Thomas Tuite says he tried to make a complaint about the freephone service on 1 April 2016. The date sticks in his mind because it was April Fool’s Day.
For roughly two weeks before that, he had rung the freephone every day and was told there were no beds, he recalls.
Then, on 1 April, he was told that he had a “rolling bed” in the Bru Hostel on Thomas Street in the south inner city, and that that bed had been there for the past two weeks.
He had been sleeping rough because of misinformation, he says. When he got to the hostel, he tried to make a complaint to staff there about the freephone.
Staff told him that that service has nothing to do with them, he says. “I wanted to take it further.”
Thomas Barry says he wants to complain about the freephone not calling him back. He called the freephone four times in one day and nobody phoned him back, he says.
He wants to complain about how difficult it is to access homeless accommodation in Dublin too, he says.
He grew up in foster care in Dublin and moved to the United Kingdom about 18 years ago, he says. He recently came back to Dublin to try to find his sister, and wants to stay.
He and his English girlfriend, Kristine Butcher, are living in a tent at the moment because they haven’t managed to access emergency beds, he says.
His passport was stolen a while back, which he reported in England, he says. But without a photo ID, the DRHE won’t register him as homeless, he says.
In the United Kingdom, they use your previous address history to verify that you are who you say you are, says Butcher.
Barry says Dublin City Council should have his records. “I handed back a property to them 18 years ago,” he says. It was a council flat in Ballymun.
He has a letter confirming that he is sleeping rough in Dublin from the Housing First Team in Focus Ireland, who try to help rough sleepers. He has a birth certificate and has got passport photos done.
“Focus Ireland gave me them,” he says. “But anyone can get photos. That is not photo ID.”
In the last 10 days, he has been to the DRHE offices in Parkgate Hall three times to try to register as homeless, he says. But they won’t see him without an ID.
He hasn’t been offered any opportunity to appeal the decision, he says.
Homeless people report loads of issues with the system of bed allocation through the freephone service, says Brian McLoughlin from Inner City Helping Homeless. He calls regularly for others late at night.
It’s a frustrating system even for him, he says. “Not to mind someone who is trying to get out of a doorway and may have mental-health problems.”
Sometimes, it schedules the call-back straight away, he says. But at other times, it doesn’t work and you get the call back while you are still on the line and so you can’t answer it.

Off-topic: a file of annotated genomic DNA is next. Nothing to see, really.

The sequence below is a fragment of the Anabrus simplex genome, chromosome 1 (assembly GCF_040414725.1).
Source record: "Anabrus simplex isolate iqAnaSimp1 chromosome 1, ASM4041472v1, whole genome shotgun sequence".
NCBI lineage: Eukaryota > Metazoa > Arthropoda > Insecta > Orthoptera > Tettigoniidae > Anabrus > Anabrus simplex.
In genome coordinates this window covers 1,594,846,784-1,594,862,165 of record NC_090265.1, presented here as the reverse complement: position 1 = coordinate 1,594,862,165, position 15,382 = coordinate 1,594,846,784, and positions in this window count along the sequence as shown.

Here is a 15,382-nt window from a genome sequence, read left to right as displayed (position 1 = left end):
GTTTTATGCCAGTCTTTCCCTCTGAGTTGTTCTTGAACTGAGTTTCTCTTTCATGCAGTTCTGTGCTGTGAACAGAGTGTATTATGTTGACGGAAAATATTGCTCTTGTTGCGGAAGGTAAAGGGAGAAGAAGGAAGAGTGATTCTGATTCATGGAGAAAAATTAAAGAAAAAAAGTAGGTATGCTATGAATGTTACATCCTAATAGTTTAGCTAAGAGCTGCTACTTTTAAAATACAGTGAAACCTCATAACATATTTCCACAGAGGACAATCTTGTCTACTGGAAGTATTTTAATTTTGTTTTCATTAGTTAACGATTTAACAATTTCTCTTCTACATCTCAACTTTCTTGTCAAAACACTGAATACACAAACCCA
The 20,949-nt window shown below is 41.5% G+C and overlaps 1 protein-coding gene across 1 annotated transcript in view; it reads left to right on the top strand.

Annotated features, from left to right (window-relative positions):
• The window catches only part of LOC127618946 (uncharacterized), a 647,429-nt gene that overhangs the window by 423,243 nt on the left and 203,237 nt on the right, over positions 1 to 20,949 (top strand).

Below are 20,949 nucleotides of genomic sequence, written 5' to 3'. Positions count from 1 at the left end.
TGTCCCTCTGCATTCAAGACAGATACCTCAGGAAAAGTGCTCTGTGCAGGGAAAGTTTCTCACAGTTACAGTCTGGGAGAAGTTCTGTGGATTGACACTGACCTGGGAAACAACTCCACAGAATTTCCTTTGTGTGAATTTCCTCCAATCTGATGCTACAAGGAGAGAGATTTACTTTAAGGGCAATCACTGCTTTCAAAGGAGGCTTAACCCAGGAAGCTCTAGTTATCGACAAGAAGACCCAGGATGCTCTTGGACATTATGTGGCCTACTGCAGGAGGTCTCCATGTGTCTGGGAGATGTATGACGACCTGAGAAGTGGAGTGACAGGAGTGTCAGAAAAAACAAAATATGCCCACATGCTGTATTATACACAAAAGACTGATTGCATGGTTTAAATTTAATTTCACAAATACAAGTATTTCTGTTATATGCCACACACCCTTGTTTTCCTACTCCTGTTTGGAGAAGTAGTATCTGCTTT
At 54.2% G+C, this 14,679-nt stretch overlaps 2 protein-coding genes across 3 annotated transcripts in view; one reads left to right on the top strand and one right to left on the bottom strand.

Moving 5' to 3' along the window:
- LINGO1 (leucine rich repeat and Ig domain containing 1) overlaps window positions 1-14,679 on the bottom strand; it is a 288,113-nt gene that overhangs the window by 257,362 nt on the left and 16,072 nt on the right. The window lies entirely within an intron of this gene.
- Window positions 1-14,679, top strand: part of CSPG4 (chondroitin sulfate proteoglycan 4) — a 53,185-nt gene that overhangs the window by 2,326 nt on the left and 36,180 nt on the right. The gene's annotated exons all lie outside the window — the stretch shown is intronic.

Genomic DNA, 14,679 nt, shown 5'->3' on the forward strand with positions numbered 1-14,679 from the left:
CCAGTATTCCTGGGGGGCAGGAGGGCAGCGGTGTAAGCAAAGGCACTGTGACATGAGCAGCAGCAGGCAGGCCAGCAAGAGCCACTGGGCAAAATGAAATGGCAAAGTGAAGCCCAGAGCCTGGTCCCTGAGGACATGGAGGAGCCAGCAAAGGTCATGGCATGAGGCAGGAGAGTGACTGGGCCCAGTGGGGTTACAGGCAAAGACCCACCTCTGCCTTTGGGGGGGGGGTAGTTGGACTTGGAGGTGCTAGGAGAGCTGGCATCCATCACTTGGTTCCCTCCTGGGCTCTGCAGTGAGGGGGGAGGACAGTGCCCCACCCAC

“It is the most frustrating call-back system in the world,” he says.
McLoughlin has witnessed homeless people trying to talk to the recorded information, he says, thinking that it is a person. “It is completely flawed. I can only imagine what it is like for people with mental-health issues.”
He put in an official complaint about the service in 2017, he says.
On that occasion, he felt that somebody was being admonished for declining a bed, even though the freephone operators were unable to offer his girlfriend accommodation too; he had chosen to stay out that night with his girlfriend.
Some homeless people have mental-health problems, and sometimes their phone is lost or stolen on the street. They often don’t have access to charging points, and some, like Mulcahy, are trying to hold down jobs.
Butler, the project manager, says the DRHE has no intention of changing that system, unless someone comes up with a better way for them to reallocate empty beds.
“Any available bed is used,” she says. “Other cities don’t have the bed occupancy rates that we do.”
“If beds were allocated at the start of the day, you could end up with hundreds of empty beds which could be used,” she says. In December 2016, the DRHE said that 270 beds in total are allocated on the freephone each day.
People have come from Europe, the United Kingdom, America and Australia to learn about the freephone service, she says. “As an example of bed-management that they are looking to implement.”
Anti-homelessness campaigner Fr Peter McVerry says that someone should really collate the views of homeless people who use the one-night-only accommodation that is allocated through the freephone service.
“What I would love is for somebody to fund a customer-satisfaction survey amongst homeless people using emergency hostels,” says Fr McVerry. “It would be devastating.”